On six separate occasions, the offensive line had a combo block on the Rams defensive lineman where they generated so much movement that the lineman who was supposed to peel off his block and go to the linebacker didn’t have to because the defensive tackle was in the linebackers lap. Six!
I counted six times from the game where the OL got so much movement on a combo block that they didn’t have to block the LB because the DL was in the LBs’ lap. pic.twitter.com/tCbCYFSHtu— KP (@KP_Show) December 1, 2020
Lineman get beat in every game, and because we only remember those times they whiff on blocks, it’s easy to ignore the 50 other plays where the quarterback isn’t touched. That was the case for the Niners’ line. Aaron Donald is impossible to block 1-on-1, and he was always going to get the best of Colton McKivitz. Those few plays shouldn’t overlook one of the best blocking performances from the line this season.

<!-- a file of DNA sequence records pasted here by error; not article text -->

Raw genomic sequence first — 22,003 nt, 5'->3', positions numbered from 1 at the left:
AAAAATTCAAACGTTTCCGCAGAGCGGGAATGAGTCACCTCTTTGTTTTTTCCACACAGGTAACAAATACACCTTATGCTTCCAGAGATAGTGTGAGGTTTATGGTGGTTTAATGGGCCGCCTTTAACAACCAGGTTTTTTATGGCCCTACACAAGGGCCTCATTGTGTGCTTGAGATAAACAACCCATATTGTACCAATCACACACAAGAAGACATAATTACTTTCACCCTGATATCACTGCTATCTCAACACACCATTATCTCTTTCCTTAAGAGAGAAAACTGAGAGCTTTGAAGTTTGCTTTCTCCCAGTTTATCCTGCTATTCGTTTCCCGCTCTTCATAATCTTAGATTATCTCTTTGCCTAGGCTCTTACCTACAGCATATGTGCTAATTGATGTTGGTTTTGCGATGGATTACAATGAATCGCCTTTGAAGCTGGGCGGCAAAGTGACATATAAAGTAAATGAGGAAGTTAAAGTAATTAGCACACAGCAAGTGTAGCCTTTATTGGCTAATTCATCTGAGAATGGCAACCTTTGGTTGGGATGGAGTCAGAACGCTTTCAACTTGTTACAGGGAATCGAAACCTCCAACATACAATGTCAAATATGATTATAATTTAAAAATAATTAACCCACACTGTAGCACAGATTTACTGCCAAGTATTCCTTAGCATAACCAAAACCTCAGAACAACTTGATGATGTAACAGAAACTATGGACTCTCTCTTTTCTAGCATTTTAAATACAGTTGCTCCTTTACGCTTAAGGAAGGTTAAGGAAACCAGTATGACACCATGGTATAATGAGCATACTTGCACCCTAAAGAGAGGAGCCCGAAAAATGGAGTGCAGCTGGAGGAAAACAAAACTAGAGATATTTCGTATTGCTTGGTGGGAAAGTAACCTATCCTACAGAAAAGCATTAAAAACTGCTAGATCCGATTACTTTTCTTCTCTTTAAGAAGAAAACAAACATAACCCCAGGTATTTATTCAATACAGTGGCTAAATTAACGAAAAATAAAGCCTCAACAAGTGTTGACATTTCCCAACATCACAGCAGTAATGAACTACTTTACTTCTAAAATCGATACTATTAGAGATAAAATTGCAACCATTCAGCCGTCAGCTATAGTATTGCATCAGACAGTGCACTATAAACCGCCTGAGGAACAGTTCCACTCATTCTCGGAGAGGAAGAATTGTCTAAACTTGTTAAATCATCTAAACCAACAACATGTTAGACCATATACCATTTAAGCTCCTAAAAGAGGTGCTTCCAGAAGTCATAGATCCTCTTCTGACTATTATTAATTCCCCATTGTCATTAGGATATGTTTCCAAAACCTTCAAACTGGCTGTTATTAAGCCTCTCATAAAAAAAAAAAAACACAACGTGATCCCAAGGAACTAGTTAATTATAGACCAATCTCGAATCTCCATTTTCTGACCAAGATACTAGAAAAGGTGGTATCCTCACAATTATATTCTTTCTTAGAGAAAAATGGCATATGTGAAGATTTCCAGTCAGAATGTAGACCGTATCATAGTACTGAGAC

Mullens had ample time in the pocket to scan the field and get rid of the ball as well. On the sacks Mullens took, it took the defense an average of 3.25 seconds to get to him. That’s on the quarterback. Mullens wasn’t pressured until the second quarter. There were a handful of reps where Laken Tomlinson was getting the best of Donald, or you’d see the tight ends and running backs doing their part by chipping him.
Speaking of, Kyle Juszczyk, Ross Dwelley, and Charlie Woerner, and some of the backs themselves, were the reasons for the failed run game more so than the line. There were too many missed blocks from that trio that led to failed runs. That, or the backs/receivers didn’t follow their blocks. If we get this version of the Niners offensive line for the remainder of the season, knowing No. 99 isn’t on the other side of the ball, San Francisco shouldn’t have any issue moving the ball.